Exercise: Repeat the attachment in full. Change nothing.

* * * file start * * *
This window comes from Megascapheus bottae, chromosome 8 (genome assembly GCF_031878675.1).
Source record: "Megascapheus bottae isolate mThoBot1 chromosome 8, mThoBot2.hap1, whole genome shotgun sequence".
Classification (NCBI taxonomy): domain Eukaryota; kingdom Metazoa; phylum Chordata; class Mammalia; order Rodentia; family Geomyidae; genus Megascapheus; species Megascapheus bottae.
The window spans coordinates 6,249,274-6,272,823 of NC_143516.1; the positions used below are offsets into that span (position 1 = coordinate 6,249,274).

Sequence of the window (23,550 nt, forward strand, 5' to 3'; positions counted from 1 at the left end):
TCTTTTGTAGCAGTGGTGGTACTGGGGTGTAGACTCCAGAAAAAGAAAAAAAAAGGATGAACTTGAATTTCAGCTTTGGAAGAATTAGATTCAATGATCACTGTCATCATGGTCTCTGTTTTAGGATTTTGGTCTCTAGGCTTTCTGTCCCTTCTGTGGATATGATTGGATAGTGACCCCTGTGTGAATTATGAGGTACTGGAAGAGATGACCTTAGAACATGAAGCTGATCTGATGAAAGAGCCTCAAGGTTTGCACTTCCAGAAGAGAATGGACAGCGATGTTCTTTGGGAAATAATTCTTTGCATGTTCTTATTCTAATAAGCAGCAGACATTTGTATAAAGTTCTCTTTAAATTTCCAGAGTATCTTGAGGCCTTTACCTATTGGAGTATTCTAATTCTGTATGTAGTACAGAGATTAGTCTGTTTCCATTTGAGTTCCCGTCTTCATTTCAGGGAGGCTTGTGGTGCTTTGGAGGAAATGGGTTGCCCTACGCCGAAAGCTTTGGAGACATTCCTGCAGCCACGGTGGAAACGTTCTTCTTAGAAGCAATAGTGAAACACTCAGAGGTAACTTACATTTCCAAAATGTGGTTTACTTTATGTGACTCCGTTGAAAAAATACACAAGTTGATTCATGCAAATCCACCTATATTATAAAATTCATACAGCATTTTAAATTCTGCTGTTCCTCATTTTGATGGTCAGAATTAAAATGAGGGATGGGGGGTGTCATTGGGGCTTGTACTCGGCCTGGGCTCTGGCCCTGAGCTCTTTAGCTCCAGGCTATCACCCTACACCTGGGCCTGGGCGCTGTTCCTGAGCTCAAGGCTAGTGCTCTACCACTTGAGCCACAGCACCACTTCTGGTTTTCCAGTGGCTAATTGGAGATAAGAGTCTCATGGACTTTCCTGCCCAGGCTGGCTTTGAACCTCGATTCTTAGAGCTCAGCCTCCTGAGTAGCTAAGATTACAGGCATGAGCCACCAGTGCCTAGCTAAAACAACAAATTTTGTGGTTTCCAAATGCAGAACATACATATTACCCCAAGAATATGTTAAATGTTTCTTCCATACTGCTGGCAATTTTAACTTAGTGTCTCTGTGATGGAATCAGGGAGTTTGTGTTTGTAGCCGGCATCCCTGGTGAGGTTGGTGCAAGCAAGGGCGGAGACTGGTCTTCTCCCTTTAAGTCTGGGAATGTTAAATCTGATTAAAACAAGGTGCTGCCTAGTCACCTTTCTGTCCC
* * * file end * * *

This window comes from Megascapheus bottae, chromosome 8 (genome assembly GCF_031878675.1).
Source record: "Megascapheus bottae isolate mThoBot1 chromosome 8, mThoBot2.hap1, whole genome shotgun sequence".
Classification (NCBI taxonomy): domain Eukaryota; kingdom Metazoa; phylum Chordata; class Mammalia; order Rodentia; family Geomyidae; genus Megascapheus; species Megascapheus bottae.
The window spans coordinates 6,249,274-6,272,823 of NC_143516.1; the positions used below are offsets into that span (position 1 = coordinate 6,249,274).

Sequence of the window (23,550 nt, forward strand, 5' to 3'; positions counted from 1 at the left end):
TCTTTTGTAGCAGTGGTGGTACTGGGGTGTAGACTCCAGAAAAAGAAAAAAAAAGGATGAACTTGAATTTCAGCTTTGGAAGAATTAGATTCAATGATCACTGTCATCATGGTCTCTGTTTTAGGATTTTGGTCTCTAGGCTTTCTGTCCCTTCTGTGGATATGATTGGATAGTGACCCCTGTGTGAATTATGAGGTACTGGAAGAGATGACCTTAGAACATGAAGCTGATCTGATGAAAGAGCCTCAAGGTTTGCACTTCCAGAAGAGAATGGACAGCGATGTTCTTTGGGAAATAATTCTTTGCATGTTCTTATTCTAATAAGCAGCAGACATTTGTATAAAGTTCTCTTTAAATTTCCAGAGTATCTTGAGGCCTTTACCTATTGGAGTATTCTAATTCTGTATGTAGTACAGAGATTAGTCTGTTTCCATTTGAGTTCCCGTCTTCATTTCAGGGAGGCTTGTGGTGCTTTGGAGGAAATGGGTTGCCCTACGCCGAAAGCTTTGGAGACATTCCTGCAGCCACGGTGGAAACGTTCTTCTTAGAAGCAATAGTGAAACACTCAGAGGTAACTTACATTTCCAAAATGTGGTTTACTTTATGTGACTCCGTTGAAAAAATACACAAGTTGATTCATGCAAATCCACCTATATTATAAAATTCATACAGCATTTTAAATTCTGCTGTTCCTCATTTTGATGGTCAGAATTAAAATGAGGGATGGGGGGTGTCATTGGGGCTTGTACTCGGCCTGGGCTCTGGCCCTGAGCTCTTTAGCTCCAGGCTATCACCCTACACCTGGGCCTGGGCGCTGTTCCTGAGCTCAAGGCTAGTGCTCTACCACTTGAGCCACAGCACCACTTCTGGTTTTCCAGTGGCTAATTGGAGATAAGAGTCTCATGGACTTTCCTGCCCAGGCTGGCTTTGAACCTCGATTCTTAGAGCTCAGCCTCCTGAGTAGCTAAGATTACAGGCATGAGCCACCAGTGCCTAGCTAAAACAACAAATTTTGTGGTTTCCAAATGCAGAACATACATATTACCCCAAGAATATGTTAAATGTTTCTTCCATACTGCTGGCAATTTTAACTTAGTGTCTCTGTGATGGAATCAGGGAGTTTGTGTTTGTAGCCGGCATCCCTGGTGAGGTTGGTGCAAGCAAGGGCGGAGACTGGTCTTCTCCCTTTAAGTCTGGGAATGTTAAATCTGATTAAAACAAGGTGCTGCCTAGTCACCTTTCTGTCCC